Today’s Onion Lake First Nation occupies two adjacent reserves—the Makaoo and Seekaskootch—straddling the Alberta-Saskatchewan border, 70 km north of Lloydminster. Anglican missionary work in the Onion Lake area generally began after Treaty 6 was signed in 1876, which affected most of northern Saskatchewan’s Cree and Stoney nations. However, this mission activity was interrupted during the North-West Rebellion of 1885, which saw some local Cree warriors joining in hostilities against the Crown. Probably for this reason, the government and Diocese of Saskatchewan were reluctant to support a mission school for native children at Onion Lake in the years immediately following the peace. The Roman Catholic mission was the first on the scene and in 1891 established a boarding school at Onion Lake, which had become a busy trading centre with new Hudson’s Bay Co. post (relocated from Fort Pitt) and police detachment.

School children: P7538-348The Anglican mission at Onion Lake was re-established in 1892 by lay catechist John R. Matheson and his new wife, Elizabeth. In the previous two decades, Matheson had been a western adventurer and entrepreneur, and had become fluent in Cree. However, in 1891 Matheson realized his true calling was in missionary work among native peoples. His brother, Canon Edward Matheson persuaded Bishop William Pinkham of Saskatchewan that John was the right man for Onion Lake.

The Matheson couple quickly enlarged the mission house and opened a boarding school for native children in 1893. John was soon ordained as priest and Elizabeth completed her medical training. Together they served as Principal, teacher and doctor and hired staff as needed. When Rev. Matheson died in 1916, Elizabeth briefly served as school principal until 1917 when the Diocese took over the residential school. During the Mathesons’ tenure, the school, mission and hospital were greatly expanded and remained largely self-supporting through revenues derived from farming and ranching.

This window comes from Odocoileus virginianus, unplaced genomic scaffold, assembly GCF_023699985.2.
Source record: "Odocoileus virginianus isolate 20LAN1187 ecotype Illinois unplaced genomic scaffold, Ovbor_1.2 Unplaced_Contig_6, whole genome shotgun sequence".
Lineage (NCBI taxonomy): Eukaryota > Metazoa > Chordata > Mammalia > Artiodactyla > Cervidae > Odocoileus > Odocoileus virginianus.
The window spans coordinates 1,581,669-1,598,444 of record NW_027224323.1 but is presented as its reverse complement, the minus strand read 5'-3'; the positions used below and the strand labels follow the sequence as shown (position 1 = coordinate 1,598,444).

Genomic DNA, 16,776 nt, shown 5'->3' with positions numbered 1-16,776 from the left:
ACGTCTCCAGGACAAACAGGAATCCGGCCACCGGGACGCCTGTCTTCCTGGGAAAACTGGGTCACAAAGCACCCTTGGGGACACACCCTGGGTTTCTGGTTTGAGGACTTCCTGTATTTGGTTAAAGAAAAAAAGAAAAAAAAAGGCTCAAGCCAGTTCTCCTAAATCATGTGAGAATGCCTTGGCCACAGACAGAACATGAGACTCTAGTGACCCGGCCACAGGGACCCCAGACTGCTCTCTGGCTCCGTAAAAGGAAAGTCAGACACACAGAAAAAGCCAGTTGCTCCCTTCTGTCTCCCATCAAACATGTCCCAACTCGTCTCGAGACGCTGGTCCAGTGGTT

When the Missionary Society of the Church of England in Canada (MSCC) assumed responsibility for the school in 1922, the Onion Lake buildings were found to be sub-standard. A new and larger building was urgently needed. Other locations were considered in the province but in the end Onion Lake was selected for a new government-built residential school, which opened in 1926. It was destroyed by fire 17 years later, forcing the relocation of students and staff to the newly established (1944) St. Alban’s School in Prince Albert.

Milestones

  • 1893 Boarding school opens on Makaoo’s Reserve, paid for and constructed by Rev. John R. Matheson. Dormitory accommodates 10 native children, a number that increases rapidly in the following years. Additional white and part-native children enrolled as day students. Government provides modest operational grant.
  • 1900 Residential students number 60, including some non-natives (40 over government funding allowance).
  • 1911 Ottawa and Diocese agree to standards for admission requirements and school building but government funding remains capped at 20 students, about a third of those actually in residence. Rev. Matheson uses his private funds to support these extra children. Relations are strained with Diocese.
  • 1916 Rev. Matheson dies in August and his wife Elizabeth becomes Principal. Residential students number 29.
  • 1917 Diocese of Saskatchewan takes over administration of Onion Lake Anglican Boarding School.
  • 1922 Diocese transfers school administration to the Indian and Eskimo School Commission of MSCC.
  • 1923 Indian Affairs Dept. raises authorized pupilage to 41. Ottawa recognizes urgent need for modern replacement building to accommodate up to 100 pupils.
  • 1926 Jan.2 St. Barnabas Indian Residential School opens at Onion Lake, with authorized pupilage of 80, a number soon exceeded. School farming operations expand, with 220 acres available for cultivation and pasture.
  • 1935 106 students in residence.
  • 1943 June 118 students in residence.
  • 1943 Dec. 1 School destroyed by fire. All 115 residential students are returned to their homes. In 1944, most of these displaced students and staff will be transferred to the quickly remodelled St. Alban’s School in Prince Albert.

Compiled by General Synod Archives, September 23, 2008.